Taiwan Food Festival shares Spring Festival with Belize

By William Ysaguirre
Freelance Reporter

The Taiwanese-Belizean community shared its culture and an authentic taste of Chinese cuisine with Belizeans at a food festival, hosted by the Republic of China (Taiwan) embassy and the Belize-Taiwan Chamber of Commerce at the Memorial Park in Belize City on Saturday, March 7.

Ambassador Benjamin Ho was there in person to welcome former Prime Minister, Manuel Esquivel, several Belize City Councillors and all Belizeans to the food festival, which marked the culmination of the Chinese community’s annual celebration of their annual Spring Festival, which began with the Chinese New Year on Thursday, February 19. In Belize City, the embassy began its celebration of the Taiwan Cultural Festival with the opening of a traditional Chinese art exhibition at the Bliss Institute on Friday, February 13.

The Chinese community in Belize City began its celebrations of the Spring Festival with the traditional dragon-dancing and drumming in front of all Chinese business establishments on Saturday, February 21, with the exchange of gifts, poetry scrolls and fireworks.

This year’s Spring Festival marked the beginning of the Year of the Goat/Sheep. The Spring Festival is a time for Chinese family reunions with the enjoyment of their best foods and pastries, the exchange of gifts and well-wishing for good luck and prosperity in the coming year.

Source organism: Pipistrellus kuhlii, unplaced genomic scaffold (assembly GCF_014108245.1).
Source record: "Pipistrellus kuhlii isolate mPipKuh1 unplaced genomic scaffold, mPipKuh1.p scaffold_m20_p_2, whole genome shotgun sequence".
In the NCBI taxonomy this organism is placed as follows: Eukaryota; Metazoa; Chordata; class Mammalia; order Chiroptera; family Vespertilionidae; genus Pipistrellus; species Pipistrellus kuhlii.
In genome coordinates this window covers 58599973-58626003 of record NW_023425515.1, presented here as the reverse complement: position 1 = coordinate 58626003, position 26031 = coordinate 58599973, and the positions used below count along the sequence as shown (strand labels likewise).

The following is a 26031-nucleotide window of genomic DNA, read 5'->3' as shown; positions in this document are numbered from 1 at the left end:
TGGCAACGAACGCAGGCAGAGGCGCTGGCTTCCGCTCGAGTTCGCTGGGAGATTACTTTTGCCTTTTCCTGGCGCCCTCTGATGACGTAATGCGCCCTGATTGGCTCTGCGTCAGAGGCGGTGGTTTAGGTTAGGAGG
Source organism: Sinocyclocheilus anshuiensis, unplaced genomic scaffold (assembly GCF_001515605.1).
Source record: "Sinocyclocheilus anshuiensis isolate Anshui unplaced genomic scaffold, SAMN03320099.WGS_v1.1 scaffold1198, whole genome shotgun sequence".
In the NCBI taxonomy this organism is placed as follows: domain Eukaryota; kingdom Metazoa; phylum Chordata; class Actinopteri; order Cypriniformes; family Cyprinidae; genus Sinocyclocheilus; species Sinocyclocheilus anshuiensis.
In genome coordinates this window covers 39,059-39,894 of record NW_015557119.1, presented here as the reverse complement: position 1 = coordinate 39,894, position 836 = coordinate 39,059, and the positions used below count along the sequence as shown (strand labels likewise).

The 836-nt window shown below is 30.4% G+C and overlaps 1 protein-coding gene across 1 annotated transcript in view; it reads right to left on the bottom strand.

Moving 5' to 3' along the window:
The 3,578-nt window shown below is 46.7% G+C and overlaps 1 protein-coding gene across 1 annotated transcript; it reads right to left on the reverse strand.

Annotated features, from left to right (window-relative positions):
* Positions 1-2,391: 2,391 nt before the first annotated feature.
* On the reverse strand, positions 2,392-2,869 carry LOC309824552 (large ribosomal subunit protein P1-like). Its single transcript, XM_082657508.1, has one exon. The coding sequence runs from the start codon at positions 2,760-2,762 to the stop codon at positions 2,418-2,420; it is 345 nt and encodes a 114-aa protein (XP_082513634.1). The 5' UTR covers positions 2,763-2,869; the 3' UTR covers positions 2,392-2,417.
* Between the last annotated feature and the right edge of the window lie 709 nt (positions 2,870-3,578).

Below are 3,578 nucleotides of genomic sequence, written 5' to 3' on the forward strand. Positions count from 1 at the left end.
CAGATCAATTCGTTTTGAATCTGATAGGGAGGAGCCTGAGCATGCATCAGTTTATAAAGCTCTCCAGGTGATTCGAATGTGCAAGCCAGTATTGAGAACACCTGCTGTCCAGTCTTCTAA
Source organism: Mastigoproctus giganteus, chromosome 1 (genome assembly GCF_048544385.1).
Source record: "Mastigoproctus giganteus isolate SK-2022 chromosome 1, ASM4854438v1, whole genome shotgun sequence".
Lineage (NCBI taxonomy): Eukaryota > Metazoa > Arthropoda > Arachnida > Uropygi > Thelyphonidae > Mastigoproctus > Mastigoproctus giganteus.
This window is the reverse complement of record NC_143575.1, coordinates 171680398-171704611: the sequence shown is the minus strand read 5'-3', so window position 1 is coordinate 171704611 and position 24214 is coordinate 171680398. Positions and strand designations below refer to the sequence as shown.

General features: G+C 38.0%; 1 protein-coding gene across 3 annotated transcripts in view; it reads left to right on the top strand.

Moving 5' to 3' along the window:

The goat or ram is well-regarded as an animal which brings good luck; and people born in the year of the goat are believed to be generally gentle, calm, peaceful and amiable, with a tough inner resilience to see things through and persevere towards their goals.  
The Chinese people’s enjoyment of fine food and pastries during Spring Festival was shared at the Food Festival, which was a gourmand’s delight. Belizeans could sample over 30 different kinds of traditional Taiwanese foods. There were spring rolls stuffed with meat and vegetables, car wheel cakes, honeyed sweet potato, peppered-and-salted chicken, roast chicken, sweet-and-sour chicken, and pork strips.

Those who like Running-W’s sausage-on-a-stick would have enjoyed the grilled Taiwanese sausage. There were also dumplings, tea-flavored eggs and glutinous oiled rice.
Other foods were more of an acquired taste, such as the vegetarian vermicelli, chilled noodle, sushi, fried tofu and indigenous Paiwan cuisine.

There was also the Taiwanese favourite beverages: “bubble milk tea”, iced lemon tea, and other tea drinks, to wash down an assortment of desserts and pastries, such as mochi, sun cake, and taro cake.

One booth also offered face painting, twisted balloon toys, as we often see Ozzie the clown make, and other fun games of chance and skill. 
The Pantempters steel band played a wide repertoire of music from their travels to entertain.

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